“Dyad” is a noun used by some intersex people to refer to non-intersex people because they are only either female or male, not both. According to Wikipedia, dyad in sociology is a noun that describes a group of two people. If you assume those two people are a female and male couple then the reference would be to two people who can only be one sex or the other. “Dyadic” is the adjective used in reference to non-intersex people such as these. Intersex people using the word dyad seem to be using it in place of the word binary. Sex is binary and so is gender. If sex is dyadic then so is gender.

If we wanted to become really inclusive then, we could say “Intersex, gender diverse or gender dyadic”. But hey, why waste words? Let’s just say “intersex”!

What of non-intersex people?

To further tease out the possible meaning and intention behind ISGD, how could we use the same word and punctuation construction as “Intersex, Sex and/or Gender Diverse” to describe some other groups of people altogether? Let’s cast our eyes on the United States:

“Californians, Hispanic and/or Black” – that takes care of those people living in California who are both black and Hispanic as well as those who are black only or Hispanic only. In summary, black Californians, Hispanic Californians or black Hispanic Californians. Simple, isn’t it?

“Southerners, Red-headed and/or Cajun” – people who live in or are from the southern states and who are both red-headed and of Cajun heritage, or who are only Cajun or only red-headed. That is, red-headed Southerners, Cajun Southerners or red-headed Cajun Southerners.

“Writers, Southern and/or Fantasy Novelists” – there’s Anne Rice for you as well as a huge number of writers in all genres who happen to be from the South or who write fantasy novels or who fit both descriptions. Thus, all Southern writers, all writers of fantasy novels or all those Southerners who write fantasy novels.

By the same token then…

“Intersex, Sex and/or Gender Diverse” – intersex people who are sex diverse which all intersex people are anyway or intersex people who are gender diverse which is relatively few of us. And that’s it.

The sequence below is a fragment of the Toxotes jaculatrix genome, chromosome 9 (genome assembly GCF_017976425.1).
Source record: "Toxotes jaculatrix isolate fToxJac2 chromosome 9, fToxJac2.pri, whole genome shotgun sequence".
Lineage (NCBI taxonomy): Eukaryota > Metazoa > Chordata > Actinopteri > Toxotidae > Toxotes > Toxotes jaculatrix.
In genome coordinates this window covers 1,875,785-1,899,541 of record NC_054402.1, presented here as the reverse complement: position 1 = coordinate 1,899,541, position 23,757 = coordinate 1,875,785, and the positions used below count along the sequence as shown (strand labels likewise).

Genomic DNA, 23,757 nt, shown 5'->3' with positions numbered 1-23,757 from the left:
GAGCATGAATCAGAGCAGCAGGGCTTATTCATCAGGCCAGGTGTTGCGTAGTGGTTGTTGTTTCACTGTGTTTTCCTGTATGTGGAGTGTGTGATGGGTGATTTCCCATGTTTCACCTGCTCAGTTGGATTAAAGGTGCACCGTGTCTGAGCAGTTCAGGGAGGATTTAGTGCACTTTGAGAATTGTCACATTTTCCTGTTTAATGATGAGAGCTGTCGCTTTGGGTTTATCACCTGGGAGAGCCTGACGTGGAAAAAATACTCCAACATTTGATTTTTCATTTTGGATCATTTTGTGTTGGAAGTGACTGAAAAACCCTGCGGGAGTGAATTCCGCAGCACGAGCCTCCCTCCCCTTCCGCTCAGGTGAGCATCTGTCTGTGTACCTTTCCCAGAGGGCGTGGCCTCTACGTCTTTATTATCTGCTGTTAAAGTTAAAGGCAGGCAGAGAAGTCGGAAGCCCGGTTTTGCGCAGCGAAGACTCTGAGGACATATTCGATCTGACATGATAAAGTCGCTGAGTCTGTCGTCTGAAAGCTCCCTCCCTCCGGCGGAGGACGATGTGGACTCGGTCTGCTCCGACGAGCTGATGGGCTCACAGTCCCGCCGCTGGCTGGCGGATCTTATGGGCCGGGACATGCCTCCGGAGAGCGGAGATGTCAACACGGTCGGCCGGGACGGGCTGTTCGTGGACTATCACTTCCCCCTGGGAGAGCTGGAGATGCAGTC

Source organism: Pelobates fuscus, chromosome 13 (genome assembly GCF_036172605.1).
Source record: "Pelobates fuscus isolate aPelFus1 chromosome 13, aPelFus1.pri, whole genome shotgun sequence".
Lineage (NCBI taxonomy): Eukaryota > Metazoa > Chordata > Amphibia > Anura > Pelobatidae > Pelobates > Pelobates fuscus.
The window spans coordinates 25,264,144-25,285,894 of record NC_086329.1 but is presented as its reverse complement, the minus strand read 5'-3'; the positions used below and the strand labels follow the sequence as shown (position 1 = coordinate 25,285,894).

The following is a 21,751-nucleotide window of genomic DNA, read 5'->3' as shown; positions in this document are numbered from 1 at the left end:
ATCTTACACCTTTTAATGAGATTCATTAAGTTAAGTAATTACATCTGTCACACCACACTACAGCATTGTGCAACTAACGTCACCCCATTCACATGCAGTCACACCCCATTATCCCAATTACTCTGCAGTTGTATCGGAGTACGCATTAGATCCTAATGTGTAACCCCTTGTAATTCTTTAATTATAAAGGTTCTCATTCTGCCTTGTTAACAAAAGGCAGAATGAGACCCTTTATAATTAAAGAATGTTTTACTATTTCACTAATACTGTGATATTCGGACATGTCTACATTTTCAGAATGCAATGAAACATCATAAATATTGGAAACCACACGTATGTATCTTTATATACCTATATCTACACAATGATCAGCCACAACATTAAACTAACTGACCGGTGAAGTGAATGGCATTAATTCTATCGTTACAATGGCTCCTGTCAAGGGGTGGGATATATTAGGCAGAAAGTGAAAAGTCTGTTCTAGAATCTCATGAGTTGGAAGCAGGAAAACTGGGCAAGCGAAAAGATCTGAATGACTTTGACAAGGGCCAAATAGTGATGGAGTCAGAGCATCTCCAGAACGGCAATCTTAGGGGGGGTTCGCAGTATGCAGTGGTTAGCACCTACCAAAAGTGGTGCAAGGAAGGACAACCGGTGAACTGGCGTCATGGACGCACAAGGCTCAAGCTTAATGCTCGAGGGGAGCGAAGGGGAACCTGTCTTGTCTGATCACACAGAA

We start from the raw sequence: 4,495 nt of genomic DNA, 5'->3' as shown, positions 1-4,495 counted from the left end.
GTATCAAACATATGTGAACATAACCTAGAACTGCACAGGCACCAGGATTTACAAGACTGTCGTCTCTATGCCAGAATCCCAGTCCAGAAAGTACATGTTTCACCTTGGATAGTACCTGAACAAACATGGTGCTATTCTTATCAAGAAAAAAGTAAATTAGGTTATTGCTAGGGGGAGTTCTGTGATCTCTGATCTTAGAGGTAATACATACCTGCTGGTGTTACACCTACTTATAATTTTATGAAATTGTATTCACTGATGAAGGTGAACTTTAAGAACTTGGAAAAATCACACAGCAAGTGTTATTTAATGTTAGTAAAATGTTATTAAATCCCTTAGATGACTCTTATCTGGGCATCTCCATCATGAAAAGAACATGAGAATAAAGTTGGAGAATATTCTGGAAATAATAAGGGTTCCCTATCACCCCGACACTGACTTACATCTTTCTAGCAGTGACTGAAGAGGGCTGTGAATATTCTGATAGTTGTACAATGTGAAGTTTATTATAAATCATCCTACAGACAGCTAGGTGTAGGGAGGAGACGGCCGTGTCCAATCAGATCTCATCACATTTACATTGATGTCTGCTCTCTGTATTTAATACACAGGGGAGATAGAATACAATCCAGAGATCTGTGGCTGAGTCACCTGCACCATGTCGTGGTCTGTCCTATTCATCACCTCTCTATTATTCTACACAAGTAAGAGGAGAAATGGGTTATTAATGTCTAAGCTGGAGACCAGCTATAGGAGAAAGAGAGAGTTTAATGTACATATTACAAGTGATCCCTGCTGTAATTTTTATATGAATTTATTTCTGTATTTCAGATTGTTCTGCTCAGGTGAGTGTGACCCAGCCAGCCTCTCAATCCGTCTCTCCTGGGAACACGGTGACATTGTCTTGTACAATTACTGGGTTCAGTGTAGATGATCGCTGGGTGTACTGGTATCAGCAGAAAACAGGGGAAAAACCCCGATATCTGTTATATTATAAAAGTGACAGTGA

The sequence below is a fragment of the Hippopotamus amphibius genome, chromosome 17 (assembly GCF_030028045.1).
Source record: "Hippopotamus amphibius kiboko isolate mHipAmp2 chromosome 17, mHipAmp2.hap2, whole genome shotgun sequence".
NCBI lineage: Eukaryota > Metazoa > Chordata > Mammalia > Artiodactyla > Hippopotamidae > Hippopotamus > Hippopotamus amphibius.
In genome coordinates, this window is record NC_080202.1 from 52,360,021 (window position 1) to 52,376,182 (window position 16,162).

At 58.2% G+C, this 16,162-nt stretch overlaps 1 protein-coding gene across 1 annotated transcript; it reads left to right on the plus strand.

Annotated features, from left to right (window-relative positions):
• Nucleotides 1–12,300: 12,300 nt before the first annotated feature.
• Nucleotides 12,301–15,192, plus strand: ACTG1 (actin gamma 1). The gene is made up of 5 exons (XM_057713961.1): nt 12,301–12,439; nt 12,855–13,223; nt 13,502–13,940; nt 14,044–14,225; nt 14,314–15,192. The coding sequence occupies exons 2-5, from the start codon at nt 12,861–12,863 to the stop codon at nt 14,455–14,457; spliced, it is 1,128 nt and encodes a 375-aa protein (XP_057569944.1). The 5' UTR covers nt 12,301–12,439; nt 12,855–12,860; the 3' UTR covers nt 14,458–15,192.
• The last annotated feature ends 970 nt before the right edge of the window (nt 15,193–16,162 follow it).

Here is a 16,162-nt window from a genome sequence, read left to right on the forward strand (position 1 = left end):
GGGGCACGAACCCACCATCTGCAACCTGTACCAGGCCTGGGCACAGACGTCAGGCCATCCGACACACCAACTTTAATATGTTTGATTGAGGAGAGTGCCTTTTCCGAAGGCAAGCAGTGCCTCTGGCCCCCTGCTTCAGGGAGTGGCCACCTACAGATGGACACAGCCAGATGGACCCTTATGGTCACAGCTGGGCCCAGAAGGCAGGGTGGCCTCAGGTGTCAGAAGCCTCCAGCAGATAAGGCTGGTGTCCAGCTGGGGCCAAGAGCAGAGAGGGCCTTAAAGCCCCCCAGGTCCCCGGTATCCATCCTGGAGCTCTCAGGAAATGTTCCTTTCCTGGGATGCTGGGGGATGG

What is the forerunner of ISGD?

“Sex and/or gender diverse” (SGD) was a phrase coined during the Australian Human Rights Commission’s (AHRC) consultation with LGBTI people during its research for The Sex Files. It was decided a term needed to be coined to refer to people within LGBTI who are not L, G or B, that is, people whose main difference is not in the sex of those they are attracted to but in their variations in biological sex or social gender roles. “And/or” was thought to take care of those who vary both in their sexual biology and social role, or those who only vary in terms of sex, or only in terms of gender.

In reality SGD also refers to non-LGBTI by virtue of the fact that the whole human population is sex diverse, with less than half being female, less than half being male, and then there is all the rest. That is diversity in total, not sameness. SGD, as one participant in The Sex Files commented, is so broad and fuzzy it means everything and nothing so should be offensive to nobody.

ISGD is offensive – include us out!

ISGD is a very different thing to SGD and it most certainly offends intersex people. We have had more than enough of non-intersex people trying to erase the word intersex and intersex people altogether.

Medicine has been the biggest offender in this. Intersex was first used by the German-American scientist Richard Goldschmidt in 1902 or earlier. Despite science’s widespread, enthusiastic embrace of intersex since then, medicine blithely ignored science as it so often does and chose to call us “hermaphrodites” or “pseudo-hermaphrodites” instead. Medicine was finally persuaded to give up promoting ancient Greek mythology and adopted intersex, only for Alice Dreger to take charge and tell a medical convention they had to replace intersex with DSD.

Dreger is a non-intersex academic expert in intersex people and former member of the best-known global intersex organization from the 1990s to 2008, the Intersex Society of North America (ISNA), prior to its demise and replacement with a DSD promotion organisation.

We have to ask, what are the real intentions of those who created and continue to promote the linguistically challenged term “Intersex, Sex and/or Gender Diverse”?

We say “Enough!”

See also

Categories: Editorials, Sex and gender recognition.